Mr. Chairman, Ladies and Gentlemen, dear Colleagues,
It is a privilege to speak at this meeting today about the 100th anniversary of the Austrian codex, the Codex Alimentarius Austriacus, and about its eventual relevance to our worldwide Codex Alimentarius Commission.
Endeavours in Austria to create uniform principles for testing and evaluation of foodstuffs date back to the year 1891. On the occasion of an “International Exhibition for Foods and Household Needs from the Hygienic Point of View”, organized in Vienna, food chemists and microscopians met and decided to create a “Scientific Commission for Establishing a Codex Alimentarius Austriacus”. The first meeting of this Commission and birthday of Codex was on 13 October, 1891. It was actually a purely private initiative reflecting the concern for the fact that the establishment of an Austrian Food Law did not proceed well at that time. Other countries had already food laws, Italy since 1860, Germany 1879, France 1885, not to speak of England, where comparable regulations had existed long before.
The actual development of the Austrian Food Law lasted from 1880 to 1896. The concept of codex and the base it provided speeded up that development and the work of codex was already acknowledged with gratitude by the government after 2 years, in 1893. After 7 years 21 chapters were finished, they included subjects like “fats and oils”, “bread”, “milk” “cheese”, “meat and meat products”, “cereals”.
Basic concepts for definitions of “deception”, “adulteration”, “hazard to human health” were laid down at that time. If one takes into consideration the resolutions of the last food conference (FAO/WHO Conference on Food Standards, Rome, 18–27 March, 1991) one may judge how prudently and foresightedly the first works at the Codex Alimentarius Austriacus started.
It may be noteworthy that by the very strict and puristic semantic criteria of the late 19th century the chosen term “codex” was criticized; in a debate in parliament it was said that codex means something final, while this codex alimentarius had to be flexible, adapting not only to new products but also to constantly improving analytical methods.
In 1907 the commission, having worked on a private basis up to that time, became an official one.
It must be emphasized especially that the individual chapters were compiled under consideration of every group which might have been interested in the subject. This means that the work was done entirely on a cooperative basis. The records of this time show clearly that guidelines and principles for foods were elaborated in the legitimate interests of the consumers without neglecting producer or trade interests. Care was taken to consider also regional conditions and traditions which were sometimes quite different from one another in the multinational Central European community of that time.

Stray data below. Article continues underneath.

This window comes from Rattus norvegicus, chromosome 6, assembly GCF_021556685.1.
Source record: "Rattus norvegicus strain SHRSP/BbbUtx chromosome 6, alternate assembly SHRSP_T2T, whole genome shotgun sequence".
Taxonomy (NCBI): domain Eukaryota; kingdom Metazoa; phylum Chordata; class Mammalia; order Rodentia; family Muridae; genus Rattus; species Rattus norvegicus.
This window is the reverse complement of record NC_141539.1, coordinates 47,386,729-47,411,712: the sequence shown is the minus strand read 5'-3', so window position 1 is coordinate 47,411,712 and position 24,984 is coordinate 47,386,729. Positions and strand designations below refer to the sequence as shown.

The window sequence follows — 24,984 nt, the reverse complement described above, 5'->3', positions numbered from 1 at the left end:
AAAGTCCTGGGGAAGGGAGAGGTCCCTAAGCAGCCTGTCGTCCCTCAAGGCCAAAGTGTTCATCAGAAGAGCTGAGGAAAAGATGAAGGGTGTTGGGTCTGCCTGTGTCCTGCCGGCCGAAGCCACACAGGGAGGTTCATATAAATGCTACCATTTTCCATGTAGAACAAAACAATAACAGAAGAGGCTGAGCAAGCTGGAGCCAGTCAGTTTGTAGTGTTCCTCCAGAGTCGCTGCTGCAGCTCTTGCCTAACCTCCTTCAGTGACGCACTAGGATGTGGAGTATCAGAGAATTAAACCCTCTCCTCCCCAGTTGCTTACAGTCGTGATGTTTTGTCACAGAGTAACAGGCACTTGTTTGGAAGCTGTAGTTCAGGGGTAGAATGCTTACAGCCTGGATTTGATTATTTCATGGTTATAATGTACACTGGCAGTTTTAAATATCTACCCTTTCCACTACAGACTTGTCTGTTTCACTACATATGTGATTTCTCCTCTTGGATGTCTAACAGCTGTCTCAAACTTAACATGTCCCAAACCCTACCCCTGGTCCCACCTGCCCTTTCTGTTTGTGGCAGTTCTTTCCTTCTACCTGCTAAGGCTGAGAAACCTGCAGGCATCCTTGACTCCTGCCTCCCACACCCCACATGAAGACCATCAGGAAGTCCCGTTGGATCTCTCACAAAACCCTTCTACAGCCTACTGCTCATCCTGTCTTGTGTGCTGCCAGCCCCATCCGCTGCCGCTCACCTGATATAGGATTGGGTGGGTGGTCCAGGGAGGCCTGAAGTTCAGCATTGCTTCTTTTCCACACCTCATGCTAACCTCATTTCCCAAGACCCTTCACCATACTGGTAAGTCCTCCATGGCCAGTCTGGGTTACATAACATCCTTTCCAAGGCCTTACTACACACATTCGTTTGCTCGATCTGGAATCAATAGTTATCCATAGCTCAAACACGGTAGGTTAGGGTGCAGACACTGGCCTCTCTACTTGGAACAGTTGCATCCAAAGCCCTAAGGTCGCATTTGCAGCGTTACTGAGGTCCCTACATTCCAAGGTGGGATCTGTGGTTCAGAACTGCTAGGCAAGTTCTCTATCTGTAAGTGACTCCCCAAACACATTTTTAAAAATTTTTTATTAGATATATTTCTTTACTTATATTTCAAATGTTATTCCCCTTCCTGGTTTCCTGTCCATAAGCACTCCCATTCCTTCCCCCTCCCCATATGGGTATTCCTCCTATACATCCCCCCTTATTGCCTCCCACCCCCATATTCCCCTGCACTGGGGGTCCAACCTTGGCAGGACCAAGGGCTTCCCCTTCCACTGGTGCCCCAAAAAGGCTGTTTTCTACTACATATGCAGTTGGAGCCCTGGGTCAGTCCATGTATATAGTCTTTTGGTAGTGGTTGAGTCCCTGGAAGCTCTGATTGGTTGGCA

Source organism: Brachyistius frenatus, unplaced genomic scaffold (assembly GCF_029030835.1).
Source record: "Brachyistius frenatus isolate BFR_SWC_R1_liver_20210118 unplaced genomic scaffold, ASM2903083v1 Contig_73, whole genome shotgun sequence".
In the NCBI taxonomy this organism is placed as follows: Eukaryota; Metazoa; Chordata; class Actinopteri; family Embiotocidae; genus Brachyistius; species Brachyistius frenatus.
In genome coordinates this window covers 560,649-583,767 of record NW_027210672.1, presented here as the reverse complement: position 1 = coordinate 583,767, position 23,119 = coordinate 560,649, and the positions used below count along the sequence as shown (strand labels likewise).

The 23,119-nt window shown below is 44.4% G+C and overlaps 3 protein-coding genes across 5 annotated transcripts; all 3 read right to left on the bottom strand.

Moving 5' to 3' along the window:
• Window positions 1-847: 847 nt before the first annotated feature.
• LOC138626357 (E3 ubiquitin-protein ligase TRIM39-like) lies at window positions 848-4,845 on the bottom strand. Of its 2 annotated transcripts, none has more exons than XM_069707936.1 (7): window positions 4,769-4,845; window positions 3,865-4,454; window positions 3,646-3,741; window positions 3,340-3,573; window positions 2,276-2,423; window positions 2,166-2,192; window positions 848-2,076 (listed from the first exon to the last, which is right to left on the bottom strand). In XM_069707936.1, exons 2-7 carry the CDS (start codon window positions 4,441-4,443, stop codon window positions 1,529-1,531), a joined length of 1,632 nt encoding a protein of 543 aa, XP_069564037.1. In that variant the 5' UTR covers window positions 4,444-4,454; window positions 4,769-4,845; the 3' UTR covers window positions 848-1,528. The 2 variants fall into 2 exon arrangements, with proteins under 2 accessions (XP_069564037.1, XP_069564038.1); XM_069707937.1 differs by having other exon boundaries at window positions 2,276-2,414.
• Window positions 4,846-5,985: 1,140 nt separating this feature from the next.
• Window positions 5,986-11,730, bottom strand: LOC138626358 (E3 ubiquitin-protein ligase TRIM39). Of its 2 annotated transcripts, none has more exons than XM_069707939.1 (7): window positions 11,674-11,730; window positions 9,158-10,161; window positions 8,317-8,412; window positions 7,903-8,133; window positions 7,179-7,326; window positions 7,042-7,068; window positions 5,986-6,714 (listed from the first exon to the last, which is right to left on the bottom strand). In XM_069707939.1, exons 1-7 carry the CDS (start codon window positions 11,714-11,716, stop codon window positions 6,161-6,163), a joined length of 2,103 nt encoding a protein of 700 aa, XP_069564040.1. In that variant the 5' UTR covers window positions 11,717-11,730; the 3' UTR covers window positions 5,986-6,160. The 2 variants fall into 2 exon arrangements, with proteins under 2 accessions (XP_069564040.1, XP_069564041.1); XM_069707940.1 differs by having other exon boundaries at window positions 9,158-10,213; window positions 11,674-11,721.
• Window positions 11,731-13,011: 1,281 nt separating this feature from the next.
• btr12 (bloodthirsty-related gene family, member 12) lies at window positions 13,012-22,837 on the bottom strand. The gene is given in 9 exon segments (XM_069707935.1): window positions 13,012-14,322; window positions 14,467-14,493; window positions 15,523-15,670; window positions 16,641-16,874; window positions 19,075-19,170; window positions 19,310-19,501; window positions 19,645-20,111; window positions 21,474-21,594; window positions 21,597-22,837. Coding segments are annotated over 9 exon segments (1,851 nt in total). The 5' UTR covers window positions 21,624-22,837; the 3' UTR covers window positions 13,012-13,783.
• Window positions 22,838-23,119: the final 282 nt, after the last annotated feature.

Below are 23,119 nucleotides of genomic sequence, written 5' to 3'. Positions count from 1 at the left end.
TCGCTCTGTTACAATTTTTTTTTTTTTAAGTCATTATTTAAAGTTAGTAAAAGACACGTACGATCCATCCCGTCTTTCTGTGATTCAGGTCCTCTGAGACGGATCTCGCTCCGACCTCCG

After publication of the first edition of the Codex Alimentarius Austriacus in the year 1910 the commission did not dissolve but continued work for supplementing and modernizing with respect to the development of technology and the rapid change of production conditions.
Codex continued to serve its purpose well also after 1918, not only in Austria itself, but also in the other newly founded states of Central Europe, Hungary, Czechoslovakia, Poland and Yugoslavia. In Austria up to 1938 a second edition of codex was published with 48 chapters.
Although being an official commission it was not embodied in the Food Law formally before its amendment 1950. Federal Minister Frenzel was the pushing force of this development and presided the commission later on. The composition of this commission as defined by the law strongly reflects the principle of what we call in Austria “social partnership”; agricultural and industrial producers are equally represented as trade unions, employees and the national consumer organization. Other members are the ministries and scientists.
For understandable reasons a strong desire for international cooperation and partnership emerged after the war and contributed to the concept of an international codex. In 1953 at a meeting of food scientists in the FRG Austria's Minister Frenzel for the first time presented the idea of a European codex. The name Codex Alimentarius Europaeus was stimulating indeed, discussions continued at many meetings, in particular in Berne in 1954, in Amsterdam 1956, in Mainz 1957 and finally in 1958 in Paris, where 15 countries were invited by the French Ministry of Agriculture and the Commission Internationale des Industries Agricole and Frenzel was elected 1st president of the European Council of the Codex Alimentarius. The first session of this Council took place on 12 June 1958 in Vienna. In the following years the number of countries participating increased to 21. It should be mentioned that Poland was a very active member contributing to improved contacts between East and West. It should also be mentioned that at those sessions representatives of FAO and WHO were present.
With all due respect for the successful work of the European codex it became clear soon that efforts for cooperation in the food sector should not be restricted to one continent. Members of the European codex and representatives of FAO and WHO entered into discussions with the result that the two UN organizations established an international body, the Codex Alimentarius Commission. The founding conference took place in Geneva in October 1962 with 40 countries participating.
I come to the end now because as far as Codex history since 1962 is concerned some of you will know much more than I do. In any case, the term Codex Alimentarius still symbolizes what it was meant to be at its beginning 100 years ago, namely cooperation of experts and flexibility to changes in technology and to scientific progress.